All booked up: CB1 worries zoning change will push more hotels into crowded Downtown

Very few areas in Downtown would be directly affected by proposed rule changes for M1 zones (orange) but hotel developments pushed out of M1 zones would likely flock to the many as-of-right areas Downtown (light blue).


The city is pushing a zoning change creating more hurdles for hotel developer in the outer boroughs and parts of Manhattan, but Downtowners fear the  move would just push even more hotels into Lower Manhattan.

The zoning amendment would require hotel developers to obtain a special permit through a lengthy public review process before building in manufacturing districts known as M1 zones, where hospitality development has boomed in recent years.

But making it harder to build hotels in those zones will likely have a “spillover” effect on Downtown, where hoteliers can build as of right, according to the co-chair of Community Board 1’s land-use committee, which is crafting a resolution on the city’s proposal.

“Hotel developers will prefer to develop in as-of-right districts, which is most of Community Board 1,” said Reggie Thomas. “So I think that concern will be included in the resolution.”

A large chunk of tony Soho includes M1 zoning, for example, and making hotel development more cumbersome there would make it more likely for new projects to locate a few blocks south below Walker Street, where building would require no special permits or public review.

Record-breaking tourist numbers are fueling a city-wide hotel boom, with most growth concentrated in M1 zones. One in 10 existing hotel rooms are located in M1 zones, as well as a third of all new hotel rooms under construction.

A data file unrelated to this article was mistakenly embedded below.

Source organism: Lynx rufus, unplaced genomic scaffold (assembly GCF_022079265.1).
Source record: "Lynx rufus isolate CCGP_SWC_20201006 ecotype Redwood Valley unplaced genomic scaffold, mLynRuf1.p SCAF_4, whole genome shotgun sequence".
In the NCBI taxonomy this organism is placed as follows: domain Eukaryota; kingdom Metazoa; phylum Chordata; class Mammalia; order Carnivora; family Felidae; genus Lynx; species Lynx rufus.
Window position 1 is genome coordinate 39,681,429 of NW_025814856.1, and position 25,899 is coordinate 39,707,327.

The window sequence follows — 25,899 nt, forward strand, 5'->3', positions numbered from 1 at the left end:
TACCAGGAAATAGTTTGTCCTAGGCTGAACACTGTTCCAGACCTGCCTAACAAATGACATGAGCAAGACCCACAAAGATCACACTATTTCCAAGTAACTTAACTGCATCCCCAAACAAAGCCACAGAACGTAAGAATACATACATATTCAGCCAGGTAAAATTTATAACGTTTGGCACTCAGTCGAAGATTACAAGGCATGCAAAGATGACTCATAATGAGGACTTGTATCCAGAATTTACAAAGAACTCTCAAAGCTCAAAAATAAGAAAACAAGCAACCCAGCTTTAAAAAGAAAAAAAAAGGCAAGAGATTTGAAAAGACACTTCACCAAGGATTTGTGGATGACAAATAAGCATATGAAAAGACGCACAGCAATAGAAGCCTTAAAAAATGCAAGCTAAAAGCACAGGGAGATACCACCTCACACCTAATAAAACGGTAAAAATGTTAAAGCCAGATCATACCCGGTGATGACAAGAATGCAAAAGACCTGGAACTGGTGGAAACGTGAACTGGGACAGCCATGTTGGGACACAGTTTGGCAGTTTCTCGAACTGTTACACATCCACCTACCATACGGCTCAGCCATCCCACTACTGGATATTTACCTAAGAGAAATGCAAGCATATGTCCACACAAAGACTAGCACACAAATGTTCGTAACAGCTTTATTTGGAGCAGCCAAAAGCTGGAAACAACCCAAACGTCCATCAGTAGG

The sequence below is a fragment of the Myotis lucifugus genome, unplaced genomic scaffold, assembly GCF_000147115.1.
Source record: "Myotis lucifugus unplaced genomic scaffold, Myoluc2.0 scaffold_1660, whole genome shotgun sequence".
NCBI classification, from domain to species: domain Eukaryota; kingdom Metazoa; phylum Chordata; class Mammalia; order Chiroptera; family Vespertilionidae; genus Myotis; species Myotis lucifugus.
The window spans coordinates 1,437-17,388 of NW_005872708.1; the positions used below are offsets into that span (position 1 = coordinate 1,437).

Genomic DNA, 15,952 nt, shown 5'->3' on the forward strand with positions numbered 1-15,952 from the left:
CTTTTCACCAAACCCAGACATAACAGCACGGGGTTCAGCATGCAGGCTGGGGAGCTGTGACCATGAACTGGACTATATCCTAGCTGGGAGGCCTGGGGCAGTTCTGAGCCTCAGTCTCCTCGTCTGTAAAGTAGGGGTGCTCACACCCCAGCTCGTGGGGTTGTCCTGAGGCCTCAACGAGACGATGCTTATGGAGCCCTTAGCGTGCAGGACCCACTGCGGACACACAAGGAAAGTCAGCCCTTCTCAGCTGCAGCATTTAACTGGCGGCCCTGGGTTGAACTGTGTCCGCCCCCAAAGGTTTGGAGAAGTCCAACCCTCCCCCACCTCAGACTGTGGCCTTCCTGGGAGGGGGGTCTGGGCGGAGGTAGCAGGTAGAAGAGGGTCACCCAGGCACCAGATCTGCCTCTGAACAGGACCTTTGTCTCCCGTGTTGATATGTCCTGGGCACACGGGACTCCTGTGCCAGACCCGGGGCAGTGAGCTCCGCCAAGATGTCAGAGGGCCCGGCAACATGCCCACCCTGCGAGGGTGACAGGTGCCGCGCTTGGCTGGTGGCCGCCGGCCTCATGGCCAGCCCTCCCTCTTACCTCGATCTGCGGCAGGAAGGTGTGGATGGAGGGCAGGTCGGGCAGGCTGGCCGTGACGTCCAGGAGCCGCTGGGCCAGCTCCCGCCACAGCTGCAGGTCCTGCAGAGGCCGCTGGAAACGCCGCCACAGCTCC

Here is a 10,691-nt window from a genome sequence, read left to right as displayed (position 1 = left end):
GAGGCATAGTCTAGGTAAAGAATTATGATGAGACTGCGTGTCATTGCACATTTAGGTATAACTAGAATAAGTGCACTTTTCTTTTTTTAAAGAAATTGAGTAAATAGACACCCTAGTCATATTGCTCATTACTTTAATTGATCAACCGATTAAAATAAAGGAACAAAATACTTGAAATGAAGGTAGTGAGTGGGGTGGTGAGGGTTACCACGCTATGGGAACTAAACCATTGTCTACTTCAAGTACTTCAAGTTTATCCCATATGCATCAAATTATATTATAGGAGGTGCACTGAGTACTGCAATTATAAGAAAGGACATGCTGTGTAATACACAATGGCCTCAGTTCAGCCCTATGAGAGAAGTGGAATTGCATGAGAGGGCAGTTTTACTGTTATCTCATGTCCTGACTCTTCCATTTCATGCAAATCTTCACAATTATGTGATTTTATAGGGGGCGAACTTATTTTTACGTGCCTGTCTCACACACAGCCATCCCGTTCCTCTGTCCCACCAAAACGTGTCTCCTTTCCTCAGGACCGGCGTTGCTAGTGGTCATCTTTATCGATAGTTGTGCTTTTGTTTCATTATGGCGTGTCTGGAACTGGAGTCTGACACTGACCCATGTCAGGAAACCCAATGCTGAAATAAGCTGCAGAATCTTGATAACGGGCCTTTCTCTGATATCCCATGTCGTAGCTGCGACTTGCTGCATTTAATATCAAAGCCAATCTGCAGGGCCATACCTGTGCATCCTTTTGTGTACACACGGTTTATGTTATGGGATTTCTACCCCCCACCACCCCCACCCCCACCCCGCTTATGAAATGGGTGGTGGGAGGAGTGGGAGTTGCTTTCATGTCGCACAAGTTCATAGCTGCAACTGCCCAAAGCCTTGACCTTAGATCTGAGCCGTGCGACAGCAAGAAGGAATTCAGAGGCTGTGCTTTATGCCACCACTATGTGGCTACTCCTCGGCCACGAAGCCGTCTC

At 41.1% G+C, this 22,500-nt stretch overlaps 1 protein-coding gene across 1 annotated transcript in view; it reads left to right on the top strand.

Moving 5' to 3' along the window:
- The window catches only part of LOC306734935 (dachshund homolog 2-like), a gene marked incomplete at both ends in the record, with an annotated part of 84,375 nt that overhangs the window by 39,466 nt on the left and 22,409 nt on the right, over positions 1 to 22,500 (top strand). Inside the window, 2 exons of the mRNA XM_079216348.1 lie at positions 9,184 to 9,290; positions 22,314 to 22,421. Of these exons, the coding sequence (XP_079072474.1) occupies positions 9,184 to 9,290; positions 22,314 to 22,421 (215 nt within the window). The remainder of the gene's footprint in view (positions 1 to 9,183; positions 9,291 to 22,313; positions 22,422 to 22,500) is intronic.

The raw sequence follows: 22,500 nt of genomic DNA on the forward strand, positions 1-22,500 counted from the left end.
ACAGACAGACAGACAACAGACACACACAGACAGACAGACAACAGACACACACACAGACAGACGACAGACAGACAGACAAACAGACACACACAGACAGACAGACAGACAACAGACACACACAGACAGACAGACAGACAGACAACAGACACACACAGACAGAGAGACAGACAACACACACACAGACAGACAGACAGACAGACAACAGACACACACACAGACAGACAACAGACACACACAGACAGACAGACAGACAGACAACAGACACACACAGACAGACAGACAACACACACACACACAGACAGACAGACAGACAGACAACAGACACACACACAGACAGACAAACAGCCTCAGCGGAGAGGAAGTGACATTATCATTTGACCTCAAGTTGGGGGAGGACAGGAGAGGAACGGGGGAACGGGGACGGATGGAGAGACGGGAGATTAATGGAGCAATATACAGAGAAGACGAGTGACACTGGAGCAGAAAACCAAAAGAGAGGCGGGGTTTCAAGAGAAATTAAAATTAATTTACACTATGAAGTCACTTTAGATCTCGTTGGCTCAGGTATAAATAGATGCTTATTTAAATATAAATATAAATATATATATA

To manage this hostel takeover, the Department of City Planning wants to change zoning rules to require getting a special permit to build hotels in M1 zones through a lengthy public review process called the Uniform Land Use Review Procedure (ULURP), which entails public hearings and approvals from the local community board, the Borough President, the City Council, and finally the mayor.

The head of the Real Estate Board of New York, John H. Banks, testified against the additional special permit requirements last November, likening the proposal to effectively “banning hotels” from M1 zones, bolstering concerns that developers would divert future projects to as-of-right areas such a Downtown.

In terms of direct effects the zoning changes would have within CB1, one of the only three M1 zones in the area that would be affected includes an small swathe of waterfront near the Staten Island Ferry Terminal, but CB2 and CB3 also include waterfront M1 zones in Two Bridges, the West Village, Chelsea, and Stuyvesant Town where new hotels would be subject to ULURP, and one committee member saw a possibility to leverage the additional approval process to garner some elusive funding for Lower Manhattan’s ambitious resiliency projects.

Laura Starr, said any hotel development in M1 zones along the waterfront should be a part of a “wider integrated resiliency effort,” and perhaps put money into the flood-protection effort. And Thomas thinks the idea is worth raising with the city.

“Something my mother taught me is that you don’t get what you don’t ask for,” Thomas said. “It doesn’t hurt to ask and make it clear that we want to make sure that the city focuses on resiliency.”

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